Overall, the number of full-time equivalent (FTE) GPs in England rose slightly from 34,424 in March 2018 to 34,736 in March 2019, according to figures published by NHS Digital.
But these overall figures are inflated by the inclusion of GP registrars, whose FTE numbers rose by more than 14% over the past year to just over 6,000.
Once registrars are stripped out, the figures reveal that the number of fully-qualified, FTE GPs in England fell from 29,190 in March 2018 to 28,697 - a drop of 441, or around 2%.
The steepest decline among GP types is among partners, with the FTE number of GP partners falling by almost 1,000 in the year to March 2019, from 19,812 to 18,933. GPonline revealed earlier this week that the total headcount number of GP partners in England had fallen by almost 3,000 since September 2015.
However, the figures also offer some potentially positive signs for the GP workforce. Despite the decline in partners, FTE numbers of salaried GPs rose by around 400 over the past year - suggesting that some partners may not be leaving the workforce altogether.
Meanwhile, over the three-month period from December 2018 to March 2019, the number of FTE fully qualified GPs rose by 101. In the same period, salaried GP numbers were up, registrar numbers were up and numbers of GP retainers were up - contributing to a marked rise in the overall FTE workforce from 34,510 in December 2018 to 34,736 in March this year.
GPC executive team member Dr Krishna Kasaraneni told GPonline that despite some positive signs for the workforce in recent months, the trend over the past year or two remained negative. He warned that general practice needed to see a sustained rise in fully-qualified GP numbers - and in the wider primary care workforce -to ease pressure.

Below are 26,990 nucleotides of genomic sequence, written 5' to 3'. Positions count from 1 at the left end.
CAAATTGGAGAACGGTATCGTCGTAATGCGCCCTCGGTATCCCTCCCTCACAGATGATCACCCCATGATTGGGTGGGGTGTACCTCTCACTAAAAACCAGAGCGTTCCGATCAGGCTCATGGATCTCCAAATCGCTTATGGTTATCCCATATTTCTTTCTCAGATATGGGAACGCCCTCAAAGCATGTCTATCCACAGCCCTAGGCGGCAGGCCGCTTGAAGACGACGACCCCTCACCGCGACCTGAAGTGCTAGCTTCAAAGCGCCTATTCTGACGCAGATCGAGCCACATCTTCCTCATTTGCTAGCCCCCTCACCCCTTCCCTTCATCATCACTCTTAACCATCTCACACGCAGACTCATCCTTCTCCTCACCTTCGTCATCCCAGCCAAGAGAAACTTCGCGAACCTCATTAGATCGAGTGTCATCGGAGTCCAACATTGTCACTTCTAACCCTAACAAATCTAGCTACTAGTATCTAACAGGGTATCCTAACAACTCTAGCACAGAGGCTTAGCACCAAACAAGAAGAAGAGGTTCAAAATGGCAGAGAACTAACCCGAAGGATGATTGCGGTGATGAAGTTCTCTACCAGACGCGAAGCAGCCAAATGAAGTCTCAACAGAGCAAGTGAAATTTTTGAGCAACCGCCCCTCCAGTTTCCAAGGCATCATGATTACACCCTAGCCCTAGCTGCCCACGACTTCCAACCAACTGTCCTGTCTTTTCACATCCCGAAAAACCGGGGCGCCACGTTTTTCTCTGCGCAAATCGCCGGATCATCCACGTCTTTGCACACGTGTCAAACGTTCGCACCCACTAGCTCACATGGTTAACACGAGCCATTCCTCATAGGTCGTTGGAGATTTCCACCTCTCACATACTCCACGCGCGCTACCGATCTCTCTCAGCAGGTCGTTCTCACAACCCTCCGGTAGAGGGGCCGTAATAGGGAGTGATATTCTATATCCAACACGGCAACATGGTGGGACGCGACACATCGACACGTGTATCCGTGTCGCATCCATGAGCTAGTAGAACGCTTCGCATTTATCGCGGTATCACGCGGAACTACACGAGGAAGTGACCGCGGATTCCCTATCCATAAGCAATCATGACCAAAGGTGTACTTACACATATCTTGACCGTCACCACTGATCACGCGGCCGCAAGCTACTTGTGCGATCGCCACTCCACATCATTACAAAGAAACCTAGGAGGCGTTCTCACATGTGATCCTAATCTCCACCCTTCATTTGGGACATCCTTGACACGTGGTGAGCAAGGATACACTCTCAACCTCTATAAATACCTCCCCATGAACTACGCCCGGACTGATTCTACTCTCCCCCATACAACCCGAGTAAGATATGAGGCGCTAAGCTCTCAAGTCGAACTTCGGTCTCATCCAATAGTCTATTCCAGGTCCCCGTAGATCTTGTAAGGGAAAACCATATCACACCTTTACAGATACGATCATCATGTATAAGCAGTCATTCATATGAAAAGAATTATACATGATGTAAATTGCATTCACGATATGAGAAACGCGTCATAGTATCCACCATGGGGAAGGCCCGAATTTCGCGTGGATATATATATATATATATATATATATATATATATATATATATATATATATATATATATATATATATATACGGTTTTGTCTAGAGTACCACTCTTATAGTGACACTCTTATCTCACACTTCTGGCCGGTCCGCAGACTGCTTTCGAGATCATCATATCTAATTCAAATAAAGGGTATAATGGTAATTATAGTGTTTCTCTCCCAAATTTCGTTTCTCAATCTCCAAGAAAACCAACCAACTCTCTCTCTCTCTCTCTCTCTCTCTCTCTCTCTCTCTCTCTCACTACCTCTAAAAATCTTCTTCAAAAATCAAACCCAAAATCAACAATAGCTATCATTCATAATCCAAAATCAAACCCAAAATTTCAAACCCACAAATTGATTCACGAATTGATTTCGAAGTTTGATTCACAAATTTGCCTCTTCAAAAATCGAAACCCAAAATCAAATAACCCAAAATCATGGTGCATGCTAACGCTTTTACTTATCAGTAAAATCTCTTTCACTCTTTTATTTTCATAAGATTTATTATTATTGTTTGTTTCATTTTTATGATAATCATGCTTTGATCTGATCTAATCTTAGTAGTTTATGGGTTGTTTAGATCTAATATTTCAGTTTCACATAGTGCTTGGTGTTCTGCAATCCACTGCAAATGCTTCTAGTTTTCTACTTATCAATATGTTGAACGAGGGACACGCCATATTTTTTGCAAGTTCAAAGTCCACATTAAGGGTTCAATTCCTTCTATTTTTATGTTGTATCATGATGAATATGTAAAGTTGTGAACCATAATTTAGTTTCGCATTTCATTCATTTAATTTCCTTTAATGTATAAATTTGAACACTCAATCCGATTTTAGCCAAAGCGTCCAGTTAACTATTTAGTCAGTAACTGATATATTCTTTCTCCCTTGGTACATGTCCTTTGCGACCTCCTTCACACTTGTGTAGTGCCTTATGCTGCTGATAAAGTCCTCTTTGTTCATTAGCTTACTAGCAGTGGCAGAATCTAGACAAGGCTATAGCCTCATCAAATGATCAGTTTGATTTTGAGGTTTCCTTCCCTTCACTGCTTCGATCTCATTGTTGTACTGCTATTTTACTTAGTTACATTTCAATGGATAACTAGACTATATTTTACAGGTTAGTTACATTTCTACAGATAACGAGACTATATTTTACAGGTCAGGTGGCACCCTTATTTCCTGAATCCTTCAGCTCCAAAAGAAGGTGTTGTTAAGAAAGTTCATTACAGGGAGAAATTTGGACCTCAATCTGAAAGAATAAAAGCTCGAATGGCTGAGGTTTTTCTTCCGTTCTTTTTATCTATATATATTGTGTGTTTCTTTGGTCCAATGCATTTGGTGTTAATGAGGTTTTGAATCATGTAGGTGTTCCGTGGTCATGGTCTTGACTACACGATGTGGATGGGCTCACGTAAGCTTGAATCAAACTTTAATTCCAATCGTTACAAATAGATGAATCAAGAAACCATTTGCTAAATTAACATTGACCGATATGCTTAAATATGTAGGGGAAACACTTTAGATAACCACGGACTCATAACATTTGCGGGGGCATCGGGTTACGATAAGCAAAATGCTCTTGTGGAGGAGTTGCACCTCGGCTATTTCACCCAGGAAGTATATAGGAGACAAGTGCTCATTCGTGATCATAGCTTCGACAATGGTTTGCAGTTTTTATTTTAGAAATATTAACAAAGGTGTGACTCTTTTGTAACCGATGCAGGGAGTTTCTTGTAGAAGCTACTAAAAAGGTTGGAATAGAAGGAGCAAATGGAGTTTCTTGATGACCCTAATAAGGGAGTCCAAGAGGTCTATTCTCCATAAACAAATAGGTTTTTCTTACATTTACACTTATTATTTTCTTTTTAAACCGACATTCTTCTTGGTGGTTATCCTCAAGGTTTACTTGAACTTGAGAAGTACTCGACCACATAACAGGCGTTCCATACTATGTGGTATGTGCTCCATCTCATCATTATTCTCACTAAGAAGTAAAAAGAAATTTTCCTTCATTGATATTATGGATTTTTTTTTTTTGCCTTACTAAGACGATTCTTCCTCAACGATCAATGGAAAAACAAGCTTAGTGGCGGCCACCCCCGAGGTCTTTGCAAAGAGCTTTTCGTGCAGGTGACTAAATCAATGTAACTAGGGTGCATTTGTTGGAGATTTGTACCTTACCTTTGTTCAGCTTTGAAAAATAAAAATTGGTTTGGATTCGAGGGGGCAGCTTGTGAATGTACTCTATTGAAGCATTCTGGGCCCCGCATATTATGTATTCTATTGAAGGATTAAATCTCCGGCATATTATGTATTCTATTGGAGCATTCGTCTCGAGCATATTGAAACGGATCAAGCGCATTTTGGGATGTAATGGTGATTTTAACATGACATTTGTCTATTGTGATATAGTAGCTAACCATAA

'The general trend is still a negative one, despite the odd quarter where GP numbers have increased,' he said. 'GPs aren't leaving because they want to - but because the workload is out of control. The only way to fix that is to increase the wider team, and improve GP recruitment and retention.'
GPC chair Dr Richard Vautrey said: 'These figures do show a recent rise in overall GP numbers, including those in training, but it is nowhere near sufficient to deal with the reality of what is needed to address the crisis facing general practice.
'The steady increase in patient demand coupled with hundreds fewer FTE GPs means that practices across the country are being placed under tremendous pressure and leaving too many patients waiting too long to see their GP.'
Heavy pressure on the GP workforce has been exacerbated by doctors leaving the workforce or reducing their working hours to avoid punitive taxes on pension contributions - with the BMA reporting that even GPs in their 30s have been advised by accountants to reduce their working hours.
Chancellor Philip Hammond told MPs earlier this month that talks between government ministers on how to address the problem were close to a conclusion.